An error in a New Zealand Defence Force finance director’s employment contract has led to him getting $73,000 more than he should in his redundancy payout.
Michael Beauchamp was employed as NZDF financial controller and later as finance director for eight and a half years, but was made redundant in April 2012 after the finance section was restructured.
He was paid $42,778 in redundancy but complained to the Employment Relations Authority because it was significantly less than his individual employment agreement specified.
In the authority’s decision released last Friday, it revealed the Defence Force’s chief admitted there was an error in Beauchamp’s 2008 employment agreement, which was repeated in a subsequent contract in 2011.
His redundancy entitlement was recorded as $116,400 – the amount of his annual salary – when it should have been at most $42,000.
NZDF human resources manager Michelle Thompson said a former manager had prepared the redundancy calculations but found it “hard to accept” that Beauchamp had not noticed the mistake.
“In her view, he had not acted in good faith in not bringing the error to his employer’s attention.”
However, Beauchamp told the authority he was unaware his redundancy compensation was incorrect in his 2008 and 2011 employment contracts, instead thinking it was higher than expected but “plausible”.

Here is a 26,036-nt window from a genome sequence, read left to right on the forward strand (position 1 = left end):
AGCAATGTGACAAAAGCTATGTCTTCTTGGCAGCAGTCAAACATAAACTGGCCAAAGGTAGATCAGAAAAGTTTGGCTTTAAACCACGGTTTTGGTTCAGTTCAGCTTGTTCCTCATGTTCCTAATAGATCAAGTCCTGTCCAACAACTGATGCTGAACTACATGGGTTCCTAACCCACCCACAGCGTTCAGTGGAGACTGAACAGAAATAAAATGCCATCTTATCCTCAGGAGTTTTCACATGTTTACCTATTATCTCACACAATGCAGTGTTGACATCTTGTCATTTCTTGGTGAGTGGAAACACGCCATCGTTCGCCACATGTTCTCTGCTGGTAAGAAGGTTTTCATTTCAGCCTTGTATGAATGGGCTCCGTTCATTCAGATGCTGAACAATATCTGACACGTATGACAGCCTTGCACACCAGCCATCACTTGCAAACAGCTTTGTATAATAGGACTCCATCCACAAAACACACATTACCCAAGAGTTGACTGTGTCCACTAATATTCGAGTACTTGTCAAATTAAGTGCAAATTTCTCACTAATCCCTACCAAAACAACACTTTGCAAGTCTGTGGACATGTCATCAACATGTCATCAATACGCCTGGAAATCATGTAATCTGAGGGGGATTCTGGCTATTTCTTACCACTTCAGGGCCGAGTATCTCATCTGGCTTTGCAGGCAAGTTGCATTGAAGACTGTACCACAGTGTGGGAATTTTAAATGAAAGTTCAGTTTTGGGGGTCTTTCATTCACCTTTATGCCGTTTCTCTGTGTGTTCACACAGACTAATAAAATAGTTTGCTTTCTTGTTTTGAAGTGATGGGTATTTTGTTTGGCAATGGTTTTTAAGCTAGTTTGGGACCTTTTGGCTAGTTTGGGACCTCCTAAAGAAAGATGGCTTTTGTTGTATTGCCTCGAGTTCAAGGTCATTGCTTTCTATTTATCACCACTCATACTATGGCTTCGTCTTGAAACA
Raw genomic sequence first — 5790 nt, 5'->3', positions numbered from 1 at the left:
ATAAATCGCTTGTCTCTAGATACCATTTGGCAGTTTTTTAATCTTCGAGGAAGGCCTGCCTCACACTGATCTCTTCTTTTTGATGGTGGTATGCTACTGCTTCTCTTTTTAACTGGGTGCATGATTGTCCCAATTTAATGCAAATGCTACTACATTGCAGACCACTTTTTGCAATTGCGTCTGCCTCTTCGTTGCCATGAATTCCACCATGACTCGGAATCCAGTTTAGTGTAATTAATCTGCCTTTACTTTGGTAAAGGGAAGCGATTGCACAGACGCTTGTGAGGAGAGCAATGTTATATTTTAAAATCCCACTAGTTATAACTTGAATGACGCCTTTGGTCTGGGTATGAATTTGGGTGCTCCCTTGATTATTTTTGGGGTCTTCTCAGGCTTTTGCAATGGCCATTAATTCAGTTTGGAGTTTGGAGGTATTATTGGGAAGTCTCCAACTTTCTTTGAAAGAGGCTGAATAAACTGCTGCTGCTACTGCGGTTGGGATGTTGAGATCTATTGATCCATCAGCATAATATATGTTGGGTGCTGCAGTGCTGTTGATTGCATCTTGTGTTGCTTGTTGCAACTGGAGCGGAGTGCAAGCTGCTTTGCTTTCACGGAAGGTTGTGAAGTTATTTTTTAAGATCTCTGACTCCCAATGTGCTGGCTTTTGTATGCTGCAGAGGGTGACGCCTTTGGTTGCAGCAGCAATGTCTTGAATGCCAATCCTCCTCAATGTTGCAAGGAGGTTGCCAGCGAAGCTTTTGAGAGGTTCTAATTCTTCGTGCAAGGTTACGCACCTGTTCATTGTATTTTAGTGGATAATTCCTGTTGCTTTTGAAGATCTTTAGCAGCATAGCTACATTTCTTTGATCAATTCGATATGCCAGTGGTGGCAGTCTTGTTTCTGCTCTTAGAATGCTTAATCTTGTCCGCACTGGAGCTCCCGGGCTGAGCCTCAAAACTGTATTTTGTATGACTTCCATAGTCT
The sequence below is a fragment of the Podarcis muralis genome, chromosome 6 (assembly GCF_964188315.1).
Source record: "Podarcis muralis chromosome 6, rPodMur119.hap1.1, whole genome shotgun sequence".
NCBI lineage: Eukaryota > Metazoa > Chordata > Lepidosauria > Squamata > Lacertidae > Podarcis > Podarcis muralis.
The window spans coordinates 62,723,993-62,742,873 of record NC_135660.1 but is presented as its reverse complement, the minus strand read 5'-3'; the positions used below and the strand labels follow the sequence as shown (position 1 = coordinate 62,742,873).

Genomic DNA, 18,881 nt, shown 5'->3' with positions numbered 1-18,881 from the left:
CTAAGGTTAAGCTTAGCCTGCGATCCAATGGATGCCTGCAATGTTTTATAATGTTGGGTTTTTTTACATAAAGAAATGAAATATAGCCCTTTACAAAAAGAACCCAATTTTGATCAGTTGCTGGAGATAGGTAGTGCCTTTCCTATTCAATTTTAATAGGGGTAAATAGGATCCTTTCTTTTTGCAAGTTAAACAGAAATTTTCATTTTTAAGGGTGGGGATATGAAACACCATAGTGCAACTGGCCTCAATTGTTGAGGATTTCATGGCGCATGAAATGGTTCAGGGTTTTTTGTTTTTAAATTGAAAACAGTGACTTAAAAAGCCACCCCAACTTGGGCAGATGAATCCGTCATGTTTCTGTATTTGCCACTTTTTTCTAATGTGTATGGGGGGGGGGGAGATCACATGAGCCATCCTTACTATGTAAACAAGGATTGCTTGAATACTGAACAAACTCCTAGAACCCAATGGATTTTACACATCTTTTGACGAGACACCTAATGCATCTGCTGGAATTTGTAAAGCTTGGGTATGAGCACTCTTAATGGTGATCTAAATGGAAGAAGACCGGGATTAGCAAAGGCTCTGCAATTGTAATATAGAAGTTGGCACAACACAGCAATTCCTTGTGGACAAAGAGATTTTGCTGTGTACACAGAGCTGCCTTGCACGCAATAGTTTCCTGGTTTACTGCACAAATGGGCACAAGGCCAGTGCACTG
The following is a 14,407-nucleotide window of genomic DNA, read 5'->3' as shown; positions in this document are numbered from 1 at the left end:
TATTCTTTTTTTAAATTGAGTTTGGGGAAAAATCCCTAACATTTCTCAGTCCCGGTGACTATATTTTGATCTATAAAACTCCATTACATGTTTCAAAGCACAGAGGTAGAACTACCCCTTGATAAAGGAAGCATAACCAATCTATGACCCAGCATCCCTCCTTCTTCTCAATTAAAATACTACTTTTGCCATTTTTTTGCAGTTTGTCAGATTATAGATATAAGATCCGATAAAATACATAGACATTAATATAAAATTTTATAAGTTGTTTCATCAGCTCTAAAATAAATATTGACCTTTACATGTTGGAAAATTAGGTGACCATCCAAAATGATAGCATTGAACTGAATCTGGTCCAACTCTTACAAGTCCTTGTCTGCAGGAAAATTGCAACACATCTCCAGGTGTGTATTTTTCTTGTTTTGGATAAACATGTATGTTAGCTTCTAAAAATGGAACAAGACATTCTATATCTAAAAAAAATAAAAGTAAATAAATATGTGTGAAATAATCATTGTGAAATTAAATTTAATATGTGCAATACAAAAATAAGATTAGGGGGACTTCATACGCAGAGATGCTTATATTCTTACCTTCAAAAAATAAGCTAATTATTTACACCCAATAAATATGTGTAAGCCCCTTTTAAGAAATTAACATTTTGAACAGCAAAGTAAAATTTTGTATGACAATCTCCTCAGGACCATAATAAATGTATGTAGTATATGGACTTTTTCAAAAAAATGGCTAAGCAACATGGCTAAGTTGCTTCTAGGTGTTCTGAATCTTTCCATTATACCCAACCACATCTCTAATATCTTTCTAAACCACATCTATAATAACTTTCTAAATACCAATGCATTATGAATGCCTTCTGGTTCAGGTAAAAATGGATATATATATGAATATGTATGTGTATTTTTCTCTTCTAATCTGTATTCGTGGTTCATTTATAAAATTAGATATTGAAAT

“He had not calculated the amount himself and had not asked his employer to provide him with a calculation. He accepted that if he had done the calculation at the time, he would have realised when he received the 2008 letter of offer that the redundancy compensation amount was incorrect,” authority member Trish MacKinnon said in her decision.
“I have also accepted that he was reassured, after mentioning it to an HR advisor, that he had no reason to query the sum.”
When Beauchamp first started working for the Defence Force in 2003, his contract’s redundancy clause stated he would get six weeks pay for the first year of service, two weeks pay for the second and subsequent years’ service up to 19 years, and the total amount should not exceed $42,000.
In 2006, his new individual contract stated that redundancy clause would be frozen at the existing rate and any payout would be the greater of that or three months’ salary at the rate when his position was disestablished.
However, his new job contract in 2008 mistakenly stated his redundancy payout would be the greater of $116,400 instead of the value of his frozen redundancy compensation rate from 2003, or three months’ salary at the rate when he was made redundant.
When he was made redundant nearly two years ago, he was only paid the lower amount because the Defence Force realised his contract contained the wrong figure.
MacKinnon said she accepted the Defence Force intended the redundancy clause from his 2003 employment contract to continue to apply but ordered it to pay the difference between the amount it paid him and $116,400.
– The Dominion Post